MULLICA TOWNSHIP — Sharon Auger was asleep in the living room of her Fifth Avenue home when she heard a pop.
Thinking it was just neighbors outside firing cork guns, she ignored it.
Then she smelled rubber burning.
Then the fire alarms went off.
“Jeanie,” Auger, 52, recalled thinking, referring to her disabled 28-year-old daughter, “because she couldn’t just get up and walk out. I called 911 and screamed for everybody.”
Auger’s home caught fire before 8 a.m. Thursday. Police said they saw flames coming from a second-floor bedroom. Four adults and five children were inside at the time, all of whom escaped without injury.
Seemingly without hesitation, Auger’s 13-year-old daughter, Chelsey Daily, and 12-year-old grandson, Daniel Ramirez, ran to Jeanie’s room when the reality of the situation set in. They lifted her from bed, placed her in her wheelchair and exited the room.
Auger couldn’t believe the presence of mind of the children.
“I guess they just got some strength from somewhere,” she said. “I don’t know how they did it.
“(Chelsey) is that kind of kid anyway that would help anybody out, but for her in a mindset to do something like that is just amazing.”
As of Saturday, the family was staying at AtlantiCare Regional Medical Center City Campus, awaiting placement in a temporary residence. Auger said a fire inspector informed her that while the cause of the fire had not been determined, they suspect it was electrical.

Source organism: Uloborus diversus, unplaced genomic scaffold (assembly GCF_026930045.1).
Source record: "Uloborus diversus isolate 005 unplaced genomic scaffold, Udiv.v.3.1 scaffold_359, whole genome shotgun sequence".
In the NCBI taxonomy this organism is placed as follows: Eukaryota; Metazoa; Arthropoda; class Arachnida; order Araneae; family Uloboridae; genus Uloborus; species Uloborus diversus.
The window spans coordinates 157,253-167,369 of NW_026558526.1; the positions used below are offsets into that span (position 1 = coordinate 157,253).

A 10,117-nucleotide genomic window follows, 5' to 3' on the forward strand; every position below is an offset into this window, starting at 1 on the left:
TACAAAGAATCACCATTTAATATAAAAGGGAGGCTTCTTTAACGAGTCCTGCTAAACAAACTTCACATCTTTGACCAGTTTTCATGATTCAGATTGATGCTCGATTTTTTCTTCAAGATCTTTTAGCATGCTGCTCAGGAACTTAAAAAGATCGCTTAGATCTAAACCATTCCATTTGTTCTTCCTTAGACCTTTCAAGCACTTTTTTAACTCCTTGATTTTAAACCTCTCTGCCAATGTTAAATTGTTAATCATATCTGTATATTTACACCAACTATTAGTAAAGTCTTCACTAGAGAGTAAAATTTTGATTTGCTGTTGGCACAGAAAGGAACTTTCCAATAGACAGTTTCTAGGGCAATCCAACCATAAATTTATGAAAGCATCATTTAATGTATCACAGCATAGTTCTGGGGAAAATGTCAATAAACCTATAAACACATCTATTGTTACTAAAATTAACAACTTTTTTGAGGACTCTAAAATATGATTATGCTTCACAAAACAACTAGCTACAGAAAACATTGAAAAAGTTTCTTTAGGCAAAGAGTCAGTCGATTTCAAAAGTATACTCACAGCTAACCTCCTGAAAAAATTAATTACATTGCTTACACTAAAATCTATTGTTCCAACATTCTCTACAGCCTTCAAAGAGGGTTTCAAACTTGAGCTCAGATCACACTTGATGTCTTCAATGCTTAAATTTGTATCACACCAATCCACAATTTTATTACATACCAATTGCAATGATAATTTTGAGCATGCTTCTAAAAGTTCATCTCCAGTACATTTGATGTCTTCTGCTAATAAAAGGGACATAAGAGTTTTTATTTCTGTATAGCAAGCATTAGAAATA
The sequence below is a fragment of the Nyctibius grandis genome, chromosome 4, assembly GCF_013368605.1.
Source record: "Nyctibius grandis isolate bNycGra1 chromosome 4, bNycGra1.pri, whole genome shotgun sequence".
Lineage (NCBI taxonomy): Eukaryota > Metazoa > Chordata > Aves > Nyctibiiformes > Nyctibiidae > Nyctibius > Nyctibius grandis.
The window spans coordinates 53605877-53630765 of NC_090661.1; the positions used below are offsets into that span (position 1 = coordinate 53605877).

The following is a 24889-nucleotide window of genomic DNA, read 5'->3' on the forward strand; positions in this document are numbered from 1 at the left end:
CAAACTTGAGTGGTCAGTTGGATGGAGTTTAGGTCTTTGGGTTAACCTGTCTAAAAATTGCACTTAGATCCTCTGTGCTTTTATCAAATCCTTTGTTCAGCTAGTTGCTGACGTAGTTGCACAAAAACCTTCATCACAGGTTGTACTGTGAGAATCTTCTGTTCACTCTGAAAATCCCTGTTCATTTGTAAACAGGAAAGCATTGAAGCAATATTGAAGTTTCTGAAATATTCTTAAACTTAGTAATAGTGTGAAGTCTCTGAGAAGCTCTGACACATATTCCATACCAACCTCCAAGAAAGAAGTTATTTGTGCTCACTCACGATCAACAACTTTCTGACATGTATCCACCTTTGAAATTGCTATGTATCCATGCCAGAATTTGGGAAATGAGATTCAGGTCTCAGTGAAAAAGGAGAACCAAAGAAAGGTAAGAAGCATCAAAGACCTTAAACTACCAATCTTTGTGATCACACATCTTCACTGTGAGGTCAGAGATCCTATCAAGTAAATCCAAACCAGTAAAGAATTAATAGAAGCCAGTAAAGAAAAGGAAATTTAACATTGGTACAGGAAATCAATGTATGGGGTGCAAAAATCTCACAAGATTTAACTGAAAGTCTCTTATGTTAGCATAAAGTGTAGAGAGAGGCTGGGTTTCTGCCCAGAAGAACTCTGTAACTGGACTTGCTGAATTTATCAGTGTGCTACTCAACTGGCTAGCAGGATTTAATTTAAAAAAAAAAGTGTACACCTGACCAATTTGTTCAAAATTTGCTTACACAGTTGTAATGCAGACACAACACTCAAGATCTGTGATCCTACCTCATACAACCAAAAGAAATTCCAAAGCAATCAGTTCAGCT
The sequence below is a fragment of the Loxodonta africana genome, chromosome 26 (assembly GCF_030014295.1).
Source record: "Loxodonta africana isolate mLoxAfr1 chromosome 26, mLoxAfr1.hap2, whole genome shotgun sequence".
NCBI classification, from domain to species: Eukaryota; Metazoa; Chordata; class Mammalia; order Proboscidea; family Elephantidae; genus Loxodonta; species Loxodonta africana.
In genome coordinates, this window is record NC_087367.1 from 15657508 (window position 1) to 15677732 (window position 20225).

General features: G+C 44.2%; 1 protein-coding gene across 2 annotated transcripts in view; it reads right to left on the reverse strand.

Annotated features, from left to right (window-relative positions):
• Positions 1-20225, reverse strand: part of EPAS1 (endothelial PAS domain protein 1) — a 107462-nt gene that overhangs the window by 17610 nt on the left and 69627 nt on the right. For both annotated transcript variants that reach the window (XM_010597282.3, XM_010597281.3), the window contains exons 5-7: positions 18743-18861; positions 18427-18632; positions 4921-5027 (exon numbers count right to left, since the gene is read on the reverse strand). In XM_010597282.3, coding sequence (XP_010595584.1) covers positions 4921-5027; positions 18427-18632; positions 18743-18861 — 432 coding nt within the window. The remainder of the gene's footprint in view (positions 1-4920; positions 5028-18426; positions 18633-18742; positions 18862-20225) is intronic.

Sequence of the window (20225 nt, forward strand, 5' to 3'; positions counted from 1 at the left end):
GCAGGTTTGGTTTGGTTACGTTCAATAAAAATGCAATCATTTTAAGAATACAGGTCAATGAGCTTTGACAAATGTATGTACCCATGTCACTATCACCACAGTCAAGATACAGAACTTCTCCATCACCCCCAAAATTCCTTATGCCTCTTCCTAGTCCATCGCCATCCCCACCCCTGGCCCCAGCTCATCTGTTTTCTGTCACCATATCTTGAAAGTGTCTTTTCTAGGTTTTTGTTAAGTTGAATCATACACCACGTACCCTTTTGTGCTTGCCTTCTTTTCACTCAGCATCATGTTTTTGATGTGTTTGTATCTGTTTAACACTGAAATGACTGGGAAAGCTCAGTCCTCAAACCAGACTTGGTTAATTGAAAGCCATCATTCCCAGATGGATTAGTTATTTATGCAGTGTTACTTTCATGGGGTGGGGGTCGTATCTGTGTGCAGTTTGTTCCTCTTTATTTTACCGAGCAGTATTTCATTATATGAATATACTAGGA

State fire officials are investigating.
The family didn’t have homeowners insurance, so Auger isn’t sure what will happen next. Her first priority is to secure housing to which she can bring Jeanie.
“I’ve taken care of her for 28 years at home,” Auger said. “Everybody has a place to lay their head, and they’re welcome to stay there until this works out, but the hospital won’t let me bring her home until I have the equipment.”
Auger especially doesn’t want Jeanie to go to a long-term care facility right now because of the risks of COVID-19.
Bayada Home Health Care has worked with the Auger family for 20 years to help provide Jeanie with the skilled medical attention she requires. Two employees, Brandi Endicott, Jeanie’s nurse, and Sherry Toussaint are trying to help the family through a GoFundMe page.
“They’re one of the strongest families I know,” Endicott said. “Although she’s got her whole family and her disabled daughter to think of, she’s the first person to think of you and what you need. If Jeanie were to be put in long-term care, that would be devastating for them. They’ve worried about so much for so long, we want them to catch a break.”
Toussaint said everyone knows Sharon is the type to give you the shirt off her own back.
“She would always give anything she had,” Toussaint said. “They’ve always taken in people, stray animals. They’ve always been the family that would help any way they could.”
Auger volunteers with the food bank at Pinelands United Methodist Church, 4-H, Girl Scouts, and is a member of the Sweetwater Volunteer Fire Company Ladies Auxillary, which helps families in situations like hers.
Toussaint is working with companies to secure replacement medical supplies for Jeanie, whose medical equipment was destroyed in the fire.
In the meantime, Auger is treading water.
“Until we can get everything replaced, we’re just sitting here,” she said. “I’ve never done this before, so I’m kinda winging it.”
Endicott Engineering has volunteered their services to assess the house, after which she’ll have a better idea of what the future holds. When realtors’ offices open Monday, she hopes to find a place to live in the interim.
“I appreciate everything that everybody is doing,” Auger said.
She said the amount of clothing donations she’s received is unbelievable.
“Sometime down the road, maybe this winter, I’ll sit and write a bunch of thank-you notes,” she said. “It sounds crazy because my house burned down, but I’m blessed. We all got out, and that’s a blessing to me.”
The GoFundMe page set up for the family can be found here.